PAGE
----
One of the largest medical centers in northern Israel, Rambam Health Care Campus in Haifa, has teamed up with Atlanta’s Global Center for Medical Innovation at Georgia Tech to bring more Israeli-based medical technology companies to the U.S. market.
The new accelerator launched last week aims to provide Israeli medtech startups with funding, along with exposure to GCMI’s experts and Atlanta’s wealth of investors, academic research and medical institutions.
It is the first relationship of its kind focusing on medical technology and linking so many universities and medical centers in Atlanta focused on medtech with those in Haifa, including Rambam and Technion-Israel Institute of Technology, those involved with the project told the AJT.
“It’s a bit of a bigger vision” than we’ve had before, said Guy Tessler, CEO of Conexx: America Israel Business Connector. While other partnerships Conexx has helped establish between Atlanta and Israeli companies are business to business, this relationship is ecosystem to ecosystem, with Atlanta offering a rich life-sciences and entrepreneurial culture to Israeli startups, he said in a phone interview.
Tessler pointed to a gap in the market in which Israeli companies come up with great ideas and viable, proven sol-utions, but don’t know how to market early-stage prototypes.
“The relationship efficiently bridges a key gap in market access for Israel-based healthcare innovators seeking to bring their products to bear on patient care in the United States to the benefit of all concerned,” he said in a release about the partnership. “Basing the accelerator in Atlanta not only strengthens the ties between both communities, it provides superior access to potential customers, vendors and manufacturer partners.”
Oded Shorer, economic director of the Consulate General of Israel in Atlanta, described the new relationship as a “boot camp of business development.” Once the Israeli companies are trained by experts in Atlanta they will be able to “spread their wings in the market.”
The companies have a proof of concept that their product works and are looking for seed money and a round of private equity funding, he said. They turn to Georgia, which Israel has designated a key state for technological commercialization based on its centers of innovation and academic prowess, Shorer said. Georgia Tech is also known for its innovation in health care and commercialization of biomedical products.
Some of the Israeli companies that have expressed interest in the accelerator include those focused on trauma, stroke management, oncology, pain, chronic disease, digital health and cardiovascular technology, said Rafi Beyar, Rambam’s CEO and director. The companies may have a medical device or software analytics program to bring to the U.S. market. But it’s a long process to gain approval by the U.S. Food and Drug Administration, involving extensive studies and investment, he said. GCMI and Atlanta experts will help guide and shape the companies, providing strategy for a quicker rate of approval, he said.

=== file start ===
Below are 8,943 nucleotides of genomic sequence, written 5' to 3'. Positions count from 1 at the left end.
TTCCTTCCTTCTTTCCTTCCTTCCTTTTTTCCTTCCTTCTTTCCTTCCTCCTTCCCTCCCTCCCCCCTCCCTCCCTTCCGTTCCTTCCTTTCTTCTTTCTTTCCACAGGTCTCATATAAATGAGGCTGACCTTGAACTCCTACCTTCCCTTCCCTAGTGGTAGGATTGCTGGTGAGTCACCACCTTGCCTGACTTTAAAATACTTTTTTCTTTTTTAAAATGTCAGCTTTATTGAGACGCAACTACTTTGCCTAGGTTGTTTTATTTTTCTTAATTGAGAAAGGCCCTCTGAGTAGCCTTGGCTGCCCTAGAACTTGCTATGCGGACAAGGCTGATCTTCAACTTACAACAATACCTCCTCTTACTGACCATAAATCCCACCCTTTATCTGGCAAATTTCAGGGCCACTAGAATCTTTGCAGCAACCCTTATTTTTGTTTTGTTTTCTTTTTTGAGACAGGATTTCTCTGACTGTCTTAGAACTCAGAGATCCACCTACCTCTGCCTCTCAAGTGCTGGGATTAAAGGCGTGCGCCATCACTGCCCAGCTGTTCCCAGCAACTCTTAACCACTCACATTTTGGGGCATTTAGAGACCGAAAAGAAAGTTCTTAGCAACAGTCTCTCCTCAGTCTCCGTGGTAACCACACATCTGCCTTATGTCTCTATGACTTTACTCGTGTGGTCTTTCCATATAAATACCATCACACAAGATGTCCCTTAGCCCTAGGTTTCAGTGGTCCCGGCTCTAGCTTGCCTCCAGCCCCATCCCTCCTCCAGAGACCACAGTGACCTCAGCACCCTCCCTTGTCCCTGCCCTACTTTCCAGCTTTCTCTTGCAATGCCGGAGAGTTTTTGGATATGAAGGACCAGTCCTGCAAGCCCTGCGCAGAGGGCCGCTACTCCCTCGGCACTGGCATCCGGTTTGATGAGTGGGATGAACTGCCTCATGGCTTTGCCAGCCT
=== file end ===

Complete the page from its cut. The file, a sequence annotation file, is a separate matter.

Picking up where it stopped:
The relationship developed after an Atlanta delegation visited Rambam and was impressed with the innovation there. “It created a passion on both sides,” Beyar said while visiting Atlanta for the program kickoff last week.
“It creates a great opportunity for an industrial and academic partnership.” Atlanta also offers great philanthropic and investment potential with access to research and data, he said.
“We believe our commercialization pathway expertise will increase the speed at which Israeli medtech innovators achieve key milestones and ultimately FDA clearance for use in the United States,” GCMI CEO Tiffany Wilson said in the press release announcing the partnership.
The relationship also gives U.S. companies access to Rambam’s resources, including a large, diverse patient population, innovative key opinion leaders, early-stage clinical research and digital health capabilities.
The program will be housed at Georgia Tech with temporary offices at Rambam, just long enough to choose companies for the program and start the process, said Shorer. Then, the companies will come to the Atlanta accelerator for six to 12 months, depending on agreed-upon milestones.